Tuesday, October 2, 2012

TRAVEL - There and Back Again to Mt. Amuyao

A day-by-day recap of our Mt. Amuyao adventure together with one of the top explorers in the world Mike Libecki.

September 24 (Monday) - Manila to Banawe

Manny in awe of all of Mike's stuff
With me not being able to get my backpack the day before our hike, I had to do my packing the night before our trip. While the timing is usual for me, doing it at the parking lot of Trinoma is not.  It was crazy laying out our stuff at the floor for everyone to see but the adrenaline rush was much better compared to doing it in the confines of my room.

It doesn't help as well having a security guard stare at us the whole time.

Best part of the day was us being informed that our assigned driver to Banawe had to back out due to being sick.  Same goes for the alternate driver.  Finally having a replacement, he was dumbfounded to know that we are going to Banawe, Ifugao...all the while he thought it's just Banawe, Quezon City!

September 25 (Tuesday) - To the Summit of Mt. Amuyao

If this looks good to eat, I did my job as a photographer
Encountering heavy traffic along Dalton Pass, we arrived in Banawe around 8am.  I was quite disappointed that we did not dine in our usual Banawe stopover that is Greenview Lodge...instead we went to Halfway Lodge.

Food was so-so...and choices bad.  After enduring almost 12 hrs. of travel, imagine just having an option of either a Hotsilog or an American breakfast composed of just toasted bread and spam!?  When in Banawe, do yourself a favor and go to Greenview instead.

Mike, Jan, Bunny and Manny doing a "topload"

After a not so pleasing breakfast, we went off our way to Barlig.  It was close to a 3 hour ride with majority of it being in rough terrain.  But it's not that bad considering the views, not to mention having the spoils of lying down the jeepney seat as my co-climbers decided to get a good sunburn by riding "top load".

I've done my share of this stunt and given I forgot to bring my wide brimmed hat/ arm sleeves, I opted to pass.  My wife will kill me as well if I go home with a burned nape.

View of Barlig a few minutes from our hike.

We arrived in Barlig close to 12pm wherein two of our co-climbers together with our guide and porters were waiting for us.  We took a quick lunch, did our last minute packing and around 130pm, started off our hike to Mt. Amuyao.

Weather was just perfect when we started our hike.  Sky was blue and the clouds added drama to the photos I took.  Unfortunately, with us on a tight schedule, I didn't have much time to do some long exposure photos.

Nice to look at the first few hours of the trail
But just like that, less than an hour to our hike, we were greeted by rain showers and all the amazing landscape scenery I intended to take photos of were covered with haze and fog.  So much for me bringing all those filters and stuff...good thing though I have a porter carrying this for me :)

Last time I was in Barlig, it was also from a climb of Mt. Amuyao but we did the more challenging route that is coming from Batad.  I expected a gradual ascent with some wooden steps going to the peak but damn...I got more than what I bargained for!  Just when I thought I'm near and at the highest point of the trail...another set of steps was right there to greet my aching legs.

It was close to a 6 hour of full ascent and one of my co-climbers even considered backing out.  But work needs to be done and we all sucked it in.  We finally arrived at the summit past 6pm.

While we had some slight rain drizzles at the peak, generally weather was fine which made cooking easier.  It was a big help as well that there were water tanks beside the bunker where the caretaker/s of the erected tower is residing.  After dinner, with my body getting it's first taste of a major climb after 5 years and paying for it, I opted to snooze early around 8pm.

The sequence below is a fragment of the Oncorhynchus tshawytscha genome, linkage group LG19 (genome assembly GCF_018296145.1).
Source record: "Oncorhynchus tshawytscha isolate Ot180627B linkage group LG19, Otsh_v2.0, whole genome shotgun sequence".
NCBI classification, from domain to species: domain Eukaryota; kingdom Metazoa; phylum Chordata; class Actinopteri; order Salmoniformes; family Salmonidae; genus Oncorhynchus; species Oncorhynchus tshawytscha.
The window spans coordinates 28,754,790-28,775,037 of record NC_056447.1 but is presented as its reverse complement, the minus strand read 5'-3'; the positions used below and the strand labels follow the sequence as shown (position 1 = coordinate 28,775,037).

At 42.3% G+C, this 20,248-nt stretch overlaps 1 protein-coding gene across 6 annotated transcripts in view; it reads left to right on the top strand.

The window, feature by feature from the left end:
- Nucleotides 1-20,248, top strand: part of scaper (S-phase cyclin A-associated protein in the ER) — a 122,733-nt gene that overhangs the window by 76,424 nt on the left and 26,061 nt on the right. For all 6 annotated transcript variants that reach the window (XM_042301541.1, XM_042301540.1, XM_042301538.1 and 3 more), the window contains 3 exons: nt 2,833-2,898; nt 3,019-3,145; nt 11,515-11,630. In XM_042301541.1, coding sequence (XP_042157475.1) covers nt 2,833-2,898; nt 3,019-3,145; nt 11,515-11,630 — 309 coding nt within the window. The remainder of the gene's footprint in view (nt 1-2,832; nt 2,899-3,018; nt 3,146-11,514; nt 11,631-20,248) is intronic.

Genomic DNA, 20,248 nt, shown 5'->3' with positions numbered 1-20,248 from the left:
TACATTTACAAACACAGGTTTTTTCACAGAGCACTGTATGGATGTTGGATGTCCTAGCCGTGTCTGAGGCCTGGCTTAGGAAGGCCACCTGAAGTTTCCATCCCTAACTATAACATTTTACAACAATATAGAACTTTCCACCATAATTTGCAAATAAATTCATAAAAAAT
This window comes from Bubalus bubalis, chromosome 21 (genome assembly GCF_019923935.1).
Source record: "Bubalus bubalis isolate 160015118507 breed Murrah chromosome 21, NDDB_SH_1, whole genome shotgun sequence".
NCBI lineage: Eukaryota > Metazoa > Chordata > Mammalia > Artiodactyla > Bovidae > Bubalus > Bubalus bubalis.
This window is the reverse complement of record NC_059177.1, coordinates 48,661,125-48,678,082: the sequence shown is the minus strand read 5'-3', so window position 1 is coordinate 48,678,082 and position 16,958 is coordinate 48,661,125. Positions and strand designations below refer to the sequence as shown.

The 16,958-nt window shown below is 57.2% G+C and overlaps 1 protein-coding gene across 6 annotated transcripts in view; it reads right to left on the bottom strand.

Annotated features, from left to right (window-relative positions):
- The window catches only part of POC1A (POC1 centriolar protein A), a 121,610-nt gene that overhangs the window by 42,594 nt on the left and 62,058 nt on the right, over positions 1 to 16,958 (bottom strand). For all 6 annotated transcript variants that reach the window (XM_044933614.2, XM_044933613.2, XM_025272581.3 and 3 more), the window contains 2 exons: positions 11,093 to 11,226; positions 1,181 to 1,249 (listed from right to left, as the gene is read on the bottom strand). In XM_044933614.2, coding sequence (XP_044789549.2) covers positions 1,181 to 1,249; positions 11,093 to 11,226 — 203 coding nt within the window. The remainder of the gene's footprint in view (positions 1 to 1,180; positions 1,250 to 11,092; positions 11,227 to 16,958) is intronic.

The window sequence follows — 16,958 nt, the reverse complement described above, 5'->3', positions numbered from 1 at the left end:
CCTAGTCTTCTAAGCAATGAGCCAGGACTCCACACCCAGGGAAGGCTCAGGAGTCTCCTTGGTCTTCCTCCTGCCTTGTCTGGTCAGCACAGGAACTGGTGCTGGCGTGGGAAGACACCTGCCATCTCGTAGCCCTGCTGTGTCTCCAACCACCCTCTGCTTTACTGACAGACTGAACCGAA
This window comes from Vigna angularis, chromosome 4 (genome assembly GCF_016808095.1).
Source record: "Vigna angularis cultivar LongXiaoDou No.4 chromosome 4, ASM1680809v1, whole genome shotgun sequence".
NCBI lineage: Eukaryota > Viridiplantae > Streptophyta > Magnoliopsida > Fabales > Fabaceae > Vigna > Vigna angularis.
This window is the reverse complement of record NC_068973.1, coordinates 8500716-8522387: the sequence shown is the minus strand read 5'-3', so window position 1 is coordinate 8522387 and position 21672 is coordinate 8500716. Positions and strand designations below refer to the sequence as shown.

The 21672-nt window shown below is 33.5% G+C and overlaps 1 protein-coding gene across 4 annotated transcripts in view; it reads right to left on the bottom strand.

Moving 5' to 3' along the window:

September 26 (Wednesday) - Descent to Pat-Yay Village

Like the peak of Mt. Pulag, Mt. Amuyao offers stunning views of the Cordillera mountain ranges.  I already have my eyes set how my photos will look like...clouds flowing like water as it pushes it's way in the mountains of the Cordilleras.  A warm glow from the sun painting the scenery in yellowish hue.

So when my alarm clock woke me up, I immediately opened the canopy of our tent and voila!  It was raining like crazy and everything was all white.  Talk about big time disappointment!

While the rain managed to stop, haze and fog didn't leave much views for us to admire and take photos.  This is actually the best shot I managed to get and even had to extract details using Photoshop.  A couple of minutes after this opening, view was all white again.

The mountain ranges of Cordillera...just imagine if we had the perfect sunrise

We started our descent around 830am.  It was supposed to be an "easy" day with trails being all downhill going to Pat-Yay village. With established trails, we pretty much blazed our way to the first rest stop which is also almost half of the trail already.  As it turned out though, this just served as a warm-up.

Surprise surprise...a crablet at 1,300m ASL
The succeeding trails were composed of a mossy forest infested by limatiks.  And if that wasn't enough, we're talking about loose rocks and slippy terrain.  I almost fell twice to a ravine and so did majority of our team.  To make matters worse, some of our team mates even brushed their skin to some poison ivy (thank goodness I was wearing pants).

Reaching the terraces part, I thought I found my saving grace.  Then out of nowhere, we see ourselves walking blind as trails were covered in waist deep grass.  We were slipping and came close to breaking our ankles on slippery rocks hidden underneath.  It was fun and hellacious to put it mildly.

We managed to reach the village of Pat-Yay around 4pm.  As with the peak, I expected lush and vibrant terraces but unfortunately, they just finished their harvest and the gloomy skies didn't help adding color to the landscape.  My only solace was sunrise provides a much better view of the terraces so I was banking on taking better photos the next day.